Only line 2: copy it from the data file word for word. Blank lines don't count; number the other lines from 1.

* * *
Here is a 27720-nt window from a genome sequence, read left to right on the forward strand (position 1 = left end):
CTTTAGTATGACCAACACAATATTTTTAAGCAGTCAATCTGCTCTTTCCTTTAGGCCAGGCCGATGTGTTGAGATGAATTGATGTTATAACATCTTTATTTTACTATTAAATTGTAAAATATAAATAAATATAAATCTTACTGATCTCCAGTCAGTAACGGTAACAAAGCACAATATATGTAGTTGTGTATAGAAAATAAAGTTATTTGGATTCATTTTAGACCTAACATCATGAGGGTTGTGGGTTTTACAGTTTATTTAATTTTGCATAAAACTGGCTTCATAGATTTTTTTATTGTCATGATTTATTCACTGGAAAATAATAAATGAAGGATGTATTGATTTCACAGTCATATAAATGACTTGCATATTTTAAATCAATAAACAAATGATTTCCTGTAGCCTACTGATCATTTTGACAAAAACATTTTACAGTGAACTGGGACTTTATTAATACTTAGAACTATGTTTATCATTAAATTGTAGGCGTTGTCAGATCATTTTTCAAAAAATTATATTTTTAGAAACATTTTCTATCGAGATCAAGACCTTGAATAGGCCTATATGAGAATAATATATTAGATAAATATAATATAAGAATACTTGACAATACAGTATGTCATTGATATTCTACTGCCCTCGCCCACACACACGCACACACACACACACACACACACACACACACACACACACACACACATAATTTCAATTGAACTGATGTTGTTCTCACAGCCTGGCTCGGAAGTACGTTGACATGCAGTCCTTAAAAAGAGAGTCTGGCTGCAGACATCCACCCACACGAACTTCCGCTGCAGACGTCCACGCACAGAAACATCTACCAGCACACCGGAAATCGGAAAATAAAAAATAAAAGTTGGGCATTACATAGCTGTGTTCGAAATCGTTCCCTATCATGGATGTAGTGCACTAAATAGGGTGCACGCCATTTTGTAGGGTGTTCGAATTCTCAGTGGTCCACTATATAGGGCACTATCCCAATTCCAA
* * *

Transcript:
CTTTAGTATGACCAACACAATATTTTTAAGCAGTCAATCTGCTCTTTCCTTTAGGCCAGGCCGATGTGTTGAGATGAATTGATGTTATAACATCTTTATTTTACTATTAAATTGTAAAATATAAATAAATATAAATCTTACTGATCTCCAGTCAGTAACGGTAACAAAGCACAATATATGTAGTTGTGTATAGAAAATAAAGTTATTTGGATTCATTTTAGACCTAACATCATGAGGGTTGTGGGTTTTACAGTTTATTTAATTTTGCATAAAACTGGCTTCATAGATTTTTTTATTGTCATGATTTATTCACTGGAAAATAATAAATGAAGGATGTATTGATTTCACAGTCATATAAATGACTTGCATATTTTAAATCAATAAACAAATGATTTCCTGTAGCCTACTGATCATTTTGACAAAAACATTTTACAGTGAACTGGGACTTTATTAATACTTAGAACTATGTTTATCATTAAATTGTAGGCGTTGTCAGATCATTTTTCAAAAAATTATATTTTTAGAAACATTTTCTATCGAGATCAAGACCTTGAATAGGCCTATATGAGAATAATATATTAGATAAATATAATATAAGAATACTTGACAATACAGTATGTCATTGATATTCTACTGCCCTCGCCCACACACACGCACACACACACACACACACACACACACACACACACACACACACACATAATTTCAATTGAACTGATGTTGTTCTCACAGCCTGGCTCGGAAGTACGTTGACATGCAGTCCTTAAAAAGAGAGTCTGGCTGCAGACATCCACCCACACGAACTTCCGCTGCAGACGTCCACGCACAGAAACATCTACCAGCACACCGGAAATCGGAAAATAAAAAATAAAAGTTGGGCATTACATAGCTGTGTTCGAAATCGTTCCCTATCATGGATGTAGTGCACTAAATAGGGTGCACGCCATTTTGTAGGGTGTTCGAATTCTCAGTGGTCCACTATATAGGGCACTATCCCAATTCCAA